In this step, you’ll run the Databricks job you created in Step 1.2 from the Dagster UI.

  1. In a new command line session, run the following to start the UI:

    dagster dev -f
  2. Navigate to localhost:3000, where you should see the UI:

    Databricks asset
  3. Click Materialize near the top right corner of the page, then click View on the Launched Run popup. Wait for the run to complete, and the event log should look like this:

    Event log for Databricks run

Advanced: Customization using open_pipes_session#

The PipesDatabricksClient is a high-level API that doesn't cover all use cases. If you have existing code to launch/poll the job you do not want to change, you want to stream back materializations as they occur, or you just want more control than is permitted by PipesDatabricksClient, you can use open_pipes_session instead of PipesDatabricksClient.

To use open_pipes_session:

  1. Your Databricks job be launched within the scope of the open_pipes_session context manager; and
  2. Your job is launched on a cluster containing the environment variables available on the yielded pipes_session

While your Databricks code is running, any calls to report_asset_materialization in the external script are streamed back to Dagster, causing a MaterializationResult object to be buffered on the pipes_session. You can either:

  • Leave these objects buffered until execution is complete (Option 1 in below example code), or
  • Stream them to Dagster machinery during execution by calling yield pipes_session.get_results() (Option 2)

With either option, once the open_pipes_session block closes, you must call yield pipes_session.get_results() to yield any remaining buffered results, since we cannot guarantee that all communications from Databricks have been processed until the open_pipes_session block closes.

import os
import sys

from dagster_databricks import PipesDbfsContextInjector, PipesDbfsMessageReader
from dagster_databricks.pipes import PipesDbfsLogReader

from dagster import AssetExecutionContext, asset, open_pipes_session
from databricks.sdk import WorkspaceClient

def databricks_asset(context: AssetExecutionContext):
    client = WorkspaceClient(

    # Arbitrary json-serializable data you want access to from the `PipesContext`
    # in the Databricks runtime. Assume `sample_rate` is a parameter used by
    # the target job's business logic.
    extras = {"sample_rate": 1.0}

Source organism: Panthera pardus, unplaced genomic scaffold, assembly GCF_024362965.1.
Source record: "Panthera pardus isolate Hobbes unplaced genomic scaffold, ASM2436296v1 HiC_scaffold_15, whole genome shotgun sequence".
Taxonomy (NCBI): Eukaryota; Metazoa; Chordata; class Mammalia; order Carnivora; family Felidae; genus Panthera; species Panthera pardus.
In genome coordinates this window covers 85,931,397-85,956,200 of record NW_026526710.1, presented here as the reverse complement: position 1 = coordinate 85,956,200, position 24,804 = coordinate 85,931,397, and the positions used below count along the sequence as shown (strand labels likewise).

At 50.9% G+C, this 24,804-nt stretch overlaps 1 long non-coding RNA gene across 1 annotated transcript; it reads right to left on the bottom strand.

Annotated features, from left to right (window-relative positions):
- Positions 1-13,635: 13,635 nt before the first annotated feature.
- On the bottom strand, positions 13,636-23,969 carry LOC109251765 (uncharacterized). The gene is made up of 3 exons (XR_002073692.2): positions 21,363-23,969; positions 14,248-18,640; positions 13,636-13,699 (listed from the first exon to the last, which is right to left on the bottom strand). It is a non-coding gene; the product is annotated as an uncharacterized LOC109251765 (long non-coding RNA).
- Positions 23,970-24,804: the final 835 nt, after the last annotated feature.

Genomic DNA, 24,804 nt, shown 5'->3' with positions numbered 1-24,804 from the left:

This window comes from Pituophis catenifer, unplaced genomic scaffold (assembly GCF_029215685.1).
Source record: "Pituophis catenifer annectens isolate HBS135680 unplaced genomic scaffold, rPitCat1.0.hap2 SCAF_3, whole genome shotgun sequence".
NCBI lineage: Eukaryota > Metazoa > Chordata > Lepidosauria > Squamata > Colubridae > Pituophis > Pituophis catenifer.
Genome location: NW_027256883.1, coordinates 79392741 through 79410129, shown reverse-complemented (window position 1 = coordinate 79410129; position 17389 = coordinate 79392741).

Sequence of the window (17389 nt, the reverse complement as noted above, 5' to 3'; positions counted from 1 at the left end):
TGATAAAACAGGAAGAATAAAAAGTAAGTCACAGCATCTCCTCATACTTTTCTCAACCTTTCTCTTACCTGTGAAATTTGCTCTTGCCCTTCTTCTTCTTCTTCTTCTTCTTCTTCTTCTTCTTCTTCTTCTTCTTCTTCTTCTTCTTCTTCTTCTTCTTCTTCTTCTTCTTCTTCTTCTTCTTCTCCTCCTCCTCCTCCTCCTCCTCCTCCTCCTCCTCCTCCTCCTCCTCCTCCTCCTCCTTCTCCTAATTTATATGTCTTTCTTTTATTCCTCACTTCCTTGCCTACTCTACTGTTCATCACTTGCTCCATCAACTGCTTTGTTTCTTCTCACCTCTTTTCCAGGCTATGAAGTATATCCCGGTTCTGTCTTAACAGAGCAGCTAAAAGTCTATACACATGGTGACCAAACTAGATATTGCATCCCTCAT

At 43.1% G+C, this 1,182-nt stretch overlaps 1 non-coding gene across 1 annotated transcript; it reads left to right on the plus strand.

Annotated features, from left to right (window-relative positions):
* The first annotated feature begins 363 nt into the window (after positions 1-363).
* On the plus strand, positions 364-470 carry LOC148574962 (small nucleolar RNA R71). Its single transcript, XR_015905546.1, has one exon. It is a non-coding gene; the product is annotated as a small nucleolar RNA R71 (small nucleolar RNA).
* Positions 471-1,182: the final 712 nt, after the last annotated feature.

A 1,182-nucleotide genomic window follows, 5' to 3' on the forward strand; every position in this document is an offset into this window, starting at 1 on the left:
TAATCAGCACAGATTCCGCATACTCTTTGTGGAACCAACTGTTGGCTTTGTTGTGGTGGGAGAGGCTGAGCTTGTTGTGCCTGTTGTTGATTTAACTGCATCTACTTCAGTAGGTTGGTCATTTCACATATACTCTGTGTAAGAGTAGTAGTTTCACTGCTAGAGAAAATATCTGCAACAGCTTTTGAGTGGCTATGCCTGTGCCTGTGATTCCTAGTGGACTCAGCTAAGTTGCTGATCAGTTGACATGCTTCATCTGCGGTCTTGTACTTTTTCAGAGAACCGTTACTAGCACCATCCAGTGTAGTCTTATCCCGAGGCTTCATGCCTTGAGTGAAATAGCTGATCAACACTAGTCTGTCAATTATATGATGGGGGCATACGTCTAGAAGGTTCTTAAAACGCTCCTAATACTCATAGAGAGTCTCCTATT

# Sets up Pipes communications channels
    with open_pipes_session(
            # These log readers are optional. If you provide them, then you must set the
            # `new_cluster.cluster_log_conf.dbfs.destination` field in the job you submit to a valid
            # DBFS path. This will configure Databricks to write stdout/stderr to the specified
            # location every 5 minutes. Dagster will poll this location and forward the
            # stdout/stderr logs every time they are updated to the orchestration process
            # stdout/stderr.
                    client=client, remote_log_name="stdout", target_stream=sys.stdout
                    client=client, remote_log_name="stderr", target_stream=sys.stderr
    ) as pipes_session:
        ##### Option (1)
        # NON-STREAMING. Just pass the necessary environment variables down.
        # During execution, all reported materializations are buffered on the
        # `pipes_session`. Yield them all after Databricks execution is finished.

        # Dict[str, str] with environment variables containing Pipes comms info.
        env_vars = pipes_session.get_bootstrap_env_vars()

        # Some function that handles launching/monitoring of the Databricks job.
        # It must ensure that the `env_vars` are set on the executing cluster.

        ##### Option (2)
        # STREAMING. Pass `pipes_session` down. During execution, you can yield any
        # asset materializations that have been reported by calling `
        # pipes_session.get_results()` as often as you like. `get_results` returns
        # an iterator that your custom code can `yield from` to forward the
        # results back to the materialize function. Note you will need to extract
        # the env vars by calling `pipes_session.get_pipes_bootstrap_env_vars()`,
        # and launch the Databricks job in the same way as with (1).

        # The function should return an `Iterator[MaterializeResult]`.
        yield from custom_databricks_launch_code(pipes_session)

    # With either option (1) or (2), this is required to yield any remaining
    # buffered results.
    yield from pipes_session.get_results()